The IT Revolution and the Stock Market
AbstractA new technology or product is often developed by the single entrepreneur. Whether he reaches the public offering stage or is acquired by a listed firm it takes time for the innovator to add value to the stock market. Indeed first, reduce the market's value because some firms -- usually large or old -- will cling to old technologies that have lost their momentum. This paper argue that (a) the market declined in the late 1960s because it felt that the old technologies either had lost their momentum or would give way to IT, and that (b) IT innovators boosted the stock market's value only in the 1980s. If the stock market provides a forecast of future events, then the recent dramatic upswing represents a rosy estimate about growth in future profits for the economy. This translates into a forecast of higher output and productivity growth, holding other things equal (such as capital's share of income).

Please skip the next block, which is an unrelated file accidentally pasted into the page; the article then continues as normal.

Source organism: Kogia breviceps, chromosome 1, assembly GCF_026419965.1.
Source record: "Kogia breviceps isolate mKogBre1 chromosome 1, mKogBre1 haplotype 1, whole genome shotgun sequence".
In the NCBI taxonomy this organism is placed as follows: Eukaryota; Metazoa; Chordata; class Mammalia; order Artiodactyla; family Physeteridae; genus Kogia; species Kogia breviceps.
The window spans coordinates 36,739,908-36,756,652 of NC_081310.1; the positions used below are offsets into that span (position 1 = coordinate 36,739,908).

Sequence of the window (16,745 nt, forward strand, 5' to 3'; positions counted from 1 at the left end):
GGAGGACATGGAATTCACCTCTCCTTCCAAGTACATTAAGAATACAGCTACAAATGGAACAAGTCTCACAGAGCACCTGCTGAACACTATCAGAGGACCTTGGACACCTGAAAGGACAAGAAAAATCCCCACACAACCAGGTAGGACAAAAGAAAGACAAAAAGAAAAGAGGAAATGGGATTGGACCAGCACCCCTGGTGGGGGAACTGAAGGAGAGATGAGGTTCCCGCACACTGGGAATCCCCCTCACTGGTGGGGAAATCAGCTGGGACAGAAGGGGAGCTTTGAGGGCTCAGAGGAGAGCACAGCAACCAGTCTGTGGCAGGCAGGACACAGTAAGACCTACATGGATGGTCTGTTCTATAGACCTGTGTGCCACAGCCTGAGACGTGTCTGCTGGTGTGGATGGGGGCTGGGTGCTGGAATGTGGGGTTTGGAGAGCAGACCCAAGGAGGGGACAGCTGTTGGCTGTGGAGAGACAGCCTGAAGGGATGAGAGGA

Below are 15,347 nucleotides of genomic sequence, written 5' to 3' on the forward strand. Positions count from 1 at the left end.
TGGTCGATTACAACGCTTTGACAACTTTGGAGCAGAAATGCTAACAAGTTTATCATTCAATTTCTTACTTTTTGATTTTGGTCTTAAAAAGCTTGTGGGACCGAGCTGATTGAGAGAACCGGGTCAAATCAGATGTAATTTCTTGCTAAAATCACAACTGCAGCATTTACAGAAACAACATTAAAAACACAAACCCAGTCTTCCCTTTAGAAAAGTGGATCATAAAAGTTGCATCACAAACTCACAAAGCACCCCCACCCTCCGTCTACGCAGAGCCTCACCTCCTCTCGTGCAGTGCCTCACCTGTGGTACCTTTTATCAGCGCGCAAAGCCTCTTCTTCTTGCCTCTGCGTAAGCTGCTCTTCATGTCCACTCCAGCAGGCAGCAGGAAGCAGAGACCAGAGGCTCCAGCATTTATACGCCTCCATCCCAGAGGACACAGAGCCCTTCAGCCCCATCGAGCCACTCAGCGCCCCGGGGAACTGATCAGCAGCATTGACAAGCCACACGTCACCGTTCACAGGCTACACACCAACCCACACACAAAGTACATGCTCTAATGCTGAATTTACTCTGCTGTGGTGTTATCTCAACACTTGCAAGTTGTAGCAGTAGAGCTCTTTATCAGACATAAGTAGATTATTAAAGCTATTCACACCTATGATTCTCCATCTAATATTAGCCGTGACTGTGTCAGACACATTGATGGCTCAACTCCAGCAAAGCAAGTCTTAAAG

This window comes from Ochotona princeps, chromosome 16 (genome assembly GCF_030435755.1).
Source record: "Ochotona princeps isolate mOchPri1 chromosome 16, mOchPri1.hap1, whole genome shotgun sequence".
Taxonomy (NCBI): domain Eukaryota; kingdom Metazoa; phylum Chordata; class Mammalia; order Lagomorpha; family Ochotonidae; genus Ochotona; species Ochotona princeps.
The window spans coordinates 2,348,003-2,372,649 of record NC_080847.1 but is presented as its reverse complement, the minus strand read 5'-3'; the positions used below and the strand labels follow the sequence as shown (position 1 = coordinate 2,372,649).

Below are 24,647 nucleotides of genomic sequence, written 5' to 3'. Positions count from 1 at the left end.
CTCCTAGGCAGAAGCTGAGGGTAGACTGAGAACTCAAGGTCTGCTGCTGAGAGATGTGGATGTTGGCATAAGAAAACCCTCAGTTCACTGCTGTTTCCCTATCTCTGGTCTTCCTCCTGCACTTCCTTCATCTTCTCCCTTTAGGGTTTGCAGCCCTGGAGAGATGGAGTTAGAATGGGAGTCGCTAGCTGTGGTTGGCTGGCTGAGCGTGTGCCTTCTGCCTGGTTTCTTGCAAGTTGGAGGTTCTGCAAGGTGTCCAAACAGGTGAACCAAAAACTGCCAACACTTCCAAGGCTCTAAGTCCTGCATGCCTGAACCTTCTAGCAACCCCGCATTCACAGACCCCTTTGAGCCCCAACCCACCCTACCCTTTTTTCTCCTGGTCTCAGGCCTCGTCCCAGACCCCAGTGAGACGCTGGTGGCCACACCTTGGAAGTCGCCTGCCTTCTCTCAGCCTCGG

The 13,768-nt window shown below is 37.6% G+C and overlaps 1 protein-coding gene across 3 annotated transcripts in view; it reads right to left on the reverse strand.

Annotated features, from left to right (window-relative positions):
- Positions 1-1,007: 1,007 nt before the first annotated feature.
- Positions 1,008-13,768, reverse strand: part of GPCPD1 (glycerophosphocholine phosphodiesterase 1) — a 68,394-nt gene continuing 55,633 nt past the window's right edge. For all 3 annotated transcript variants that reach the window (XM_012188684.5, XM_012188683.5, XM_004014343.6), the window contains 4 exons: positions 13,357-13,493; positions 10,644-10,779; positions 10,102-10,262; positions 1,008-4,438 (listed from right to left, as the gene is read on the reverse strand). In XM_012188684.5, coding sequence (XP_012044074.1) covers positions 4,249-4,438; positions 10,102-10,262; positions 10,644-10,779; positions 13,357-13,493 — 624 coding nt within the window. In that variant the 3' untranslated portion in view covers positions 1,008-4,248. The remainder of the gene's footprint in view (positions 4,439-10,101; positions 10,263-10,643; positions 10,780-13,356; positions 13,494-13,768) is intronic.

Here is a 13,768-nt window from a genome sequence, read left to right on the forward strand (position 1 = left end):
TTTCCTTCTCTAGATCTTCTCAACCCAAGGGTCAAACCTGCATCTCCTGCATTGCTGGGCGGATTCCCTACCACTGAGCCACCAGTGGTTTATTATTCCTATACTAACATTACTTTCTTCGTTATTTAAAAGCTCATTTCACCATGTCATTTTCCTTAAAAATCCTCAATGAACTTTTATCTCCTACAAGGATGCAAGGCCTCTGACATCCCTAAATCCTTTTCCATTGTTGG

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Bibliographic InfoPaper provided by National Bureau of Economic Research, Inc in its series NBER Working Papers with number 6931.
Date of creation: Feb 1999
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Other versions of this item:
- Greenwood, J. & Jovanovic, B., 1999. "The IT Revolution and the Stock Market," RCER Working Papers 460, University of Rochester - Center for Economic Research (RCER).
- Greenwood, J. & Jovanovic, B., 1999. "The IT Revolution and the Stock Market," Working Papers 99-02, C.V. Starr Center for Applied Economics, New York University.
- O3 - Economic Development, Technological Change, and Growth - - Technological Change; Research and Development; Intellectual Property Rights
- G1 - Financial Economics - - General Financial Markets
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